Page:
Boy to ma

Writer MARTIN AMIS is resigned to his £20,000 dental bill, his divorce and his pay packet being public property. Just don't call him a bad boy.

Words: Kathleen Morgan

MARTIN AMIS IS explaining why he is fed up being called the bad boy of English letters. ‘lt’s just not dignified any more I’ve just turned 48.’ he says, adding in a low growl: ‘l’m the bad man of English letters.‘

The bad boy label will be hard to shake off. When Amis‘s last novel The Information was published in 1995. it was in danger of being overshadowed by the author’s personal life.

Amis was lambasted in the press for leaving his wife and two young sons for another woman. He had given his agent and long-term publisher the elbow. employed Andrew ‘The Jackal’ Wylie to represent him. and secured a £500,000 advance for The Information.

Amis then spent £20,000 fixing his teeth in America. The treatment was labelled cosmetic dentistry Amis said he needed it if he was to eat. Whatever, the press was unwilling to dig as deep as his molars to discover the truth. He was branded greedy and the bad boy label became more entrenched.

The death of his father, writer Sir Kingsley Amis, completed what must have been Amis junior’s anntts horribilis.

With Amis’s new novel Night Train about to be published, he looks back at that time with a weary sense of acceptance and insists he is unmoved by the media’s treatment of him.

‘l’ve seen some people upset by the publicity they’re getting and they wake up in the middle of the night wrestling with these thoughts, but I’ve never had that,’ he says. ‘As a child I saw it all happen to my father when he got his divorce. I must have thought it was part of the job.’

But behind the author’s public face is Martin Amis the man bad or not. ‘There are things like divorce that you never recover from and you’ll be licking your wounds for the rest of your life.’ he admits. ‘And the loss of your father these are things you never get over

'There are things like divorce that you never recover from and you’ll be licking your wounds for the rest of your life.’ Martin Amis

lf Amis is still nursing his wounds. he is sounding rather buoyant for it. He sees Night Train as ‘a nice way to get away from anything resembling your own life’. lts noir style is certainly a departure from the acerbic wit of books like Money and London Fields, which have made him one of Britain’s most successful writers.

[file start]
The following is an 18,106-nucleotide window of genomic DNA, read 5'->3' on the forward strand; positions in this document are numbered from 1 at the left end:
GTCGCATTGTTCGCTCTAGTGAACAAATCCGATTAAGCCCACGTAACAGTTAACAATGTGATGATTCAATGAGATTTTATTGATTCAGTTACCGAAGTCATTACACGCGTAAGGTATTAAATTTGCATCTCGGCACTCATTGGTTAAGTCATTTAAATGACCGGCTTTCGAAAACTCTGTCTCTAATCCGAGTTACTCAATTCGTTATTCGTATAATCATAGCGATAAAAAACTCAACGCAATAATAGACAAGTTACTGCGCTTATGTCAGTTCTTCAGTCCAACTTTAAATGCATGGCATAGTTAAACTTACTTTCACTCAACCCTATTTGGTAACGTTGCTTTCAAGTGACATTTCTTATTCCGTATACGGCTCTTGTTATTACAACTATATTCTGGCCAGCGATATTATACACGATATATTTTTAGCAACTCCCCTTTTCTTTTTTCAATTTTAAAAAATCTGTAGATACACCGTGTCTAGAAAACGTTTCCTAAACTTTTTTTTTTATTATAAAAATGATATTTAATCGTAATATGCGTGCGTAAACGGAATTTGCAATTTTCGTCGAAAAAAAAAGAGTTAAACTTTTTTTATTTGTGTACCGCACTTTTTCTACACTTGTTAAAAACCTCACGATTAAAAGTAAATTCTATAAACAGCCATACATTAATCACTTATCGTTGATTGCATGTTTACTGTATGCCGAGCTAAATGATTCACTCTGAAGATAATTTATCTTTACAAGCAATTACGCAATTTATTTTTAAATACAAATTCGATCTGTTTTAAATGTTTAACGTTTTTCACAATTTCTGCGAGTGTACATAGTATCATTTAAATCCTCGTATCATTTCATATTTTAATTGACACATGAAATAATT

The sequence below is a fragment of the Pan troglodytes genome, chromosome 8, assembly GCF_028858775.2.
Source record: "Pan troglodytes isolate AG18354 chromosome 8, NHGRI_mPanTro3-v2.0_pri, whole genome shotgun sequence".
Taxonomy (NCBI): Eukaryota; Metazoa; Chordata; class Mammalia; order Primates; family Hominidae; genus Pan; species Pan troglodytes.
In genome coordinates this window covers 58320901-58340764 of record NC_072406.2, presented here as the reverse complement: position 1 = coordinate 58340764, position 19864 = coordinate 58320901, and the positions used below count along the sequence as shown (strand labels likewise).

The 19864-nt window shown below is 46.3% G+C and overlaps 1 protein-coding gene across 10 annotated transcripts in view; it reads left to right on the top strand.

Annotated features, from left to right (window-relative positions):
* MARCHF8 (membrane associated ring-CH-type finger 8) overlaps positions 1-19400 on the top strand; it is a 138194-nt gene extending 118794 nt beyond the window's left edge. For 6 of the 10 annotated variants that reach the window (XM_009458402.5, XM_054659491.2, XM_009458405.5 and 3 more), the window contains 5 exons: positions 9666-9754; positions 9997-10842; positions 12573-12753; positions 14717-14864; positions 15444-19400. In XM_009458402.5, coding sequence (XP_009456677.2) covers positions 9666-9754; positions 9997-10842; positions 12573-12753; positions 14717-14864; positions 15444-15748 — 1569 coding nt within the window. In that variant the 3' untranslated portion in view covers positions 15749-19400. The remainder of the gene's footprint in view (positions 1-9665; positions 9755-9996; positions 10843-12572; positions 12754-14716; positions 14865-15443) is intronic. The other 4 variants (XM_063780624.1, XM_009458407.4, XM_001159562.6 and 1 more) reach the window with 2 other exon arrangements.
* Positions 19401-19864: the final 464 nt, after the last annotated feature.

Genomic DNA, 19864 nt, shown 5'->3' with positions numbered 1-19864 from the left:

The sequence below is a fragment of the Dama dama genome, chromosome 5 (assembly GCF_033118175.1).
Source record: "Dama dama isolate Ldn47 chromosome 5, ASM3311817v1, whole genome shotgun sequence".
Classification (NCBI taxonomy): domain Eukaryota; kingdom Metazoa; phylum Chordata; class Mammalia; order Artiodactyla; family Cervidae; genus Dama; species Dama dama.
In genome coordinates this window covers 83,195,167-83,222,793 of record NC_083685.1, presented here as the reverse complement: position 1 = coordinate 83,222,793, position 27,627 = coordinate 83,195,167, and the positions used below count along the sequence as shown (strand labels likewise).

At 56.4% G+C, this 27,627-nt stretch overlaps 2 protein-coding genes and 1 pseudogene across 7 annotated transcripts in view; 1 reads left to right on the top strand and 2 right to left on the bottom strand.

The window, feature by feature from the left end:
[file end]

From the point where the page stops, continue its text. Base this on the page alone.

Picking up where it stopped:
Night Train is a dark. haunting novel which follows the investigation of Detective Mike Hoolihan into the apparent suicide of a young female friend. It took even Amis by surprise. ‘lt’s a very grim book in some ways,’ he says.


Mature reflection: Martin Amis at 48

‘lt’s a kind of rejection of the world and I don’t feel that way myself more recently I feel the other way.’

The book’s narrator was another surprise for starters, Mike is a woman. What’s more, she is a reformed alcoholic more likely to carry a gun, a flashlight and a pair of rubber gloves than a lipstick. Amis insists she is not an answer to recurring criticisms of misogyny.

‘Mike is completely unrecognisable in my work,’ says Amis. ‘ln my novels the men are all self-deceived and grow up being lustful and the women tend to be vamps or seductresses. Mike is rather more iurid than my usual women. She’s about as butch as women can get without actually being male, but there are a lot of things that are feminine about her.’

Amis’s voice mellows as he confesses to feeling closer to her than any of his other creations. That is quite something, since many of them have been based on aspects of his own character.

Amis has reached into his own past to find the gloominess that permeates Night Train his cousin was a victim of murderer Fred West. ‘I was very close to her brother for some years so I spent a lot of time with her family,’ he says. ‘Perhaps more than most people I’ve got a sense of how bad things can get.’

Don’t expect to be dazzled by Night Train Amis keeps his literary wit on a short leash. But be prepared for this bleak tale to linger in a dark recess of your mind.

Night Train by Martin Amis is published by Jonathan Cape at £10.99. Amis is at Waterstone's. 153 Sauchiehall Street, Tue 7 Oct, 8pm, £2. See Book events. page 96.

26 Sep—9 Oct 1997 THE LIST 25

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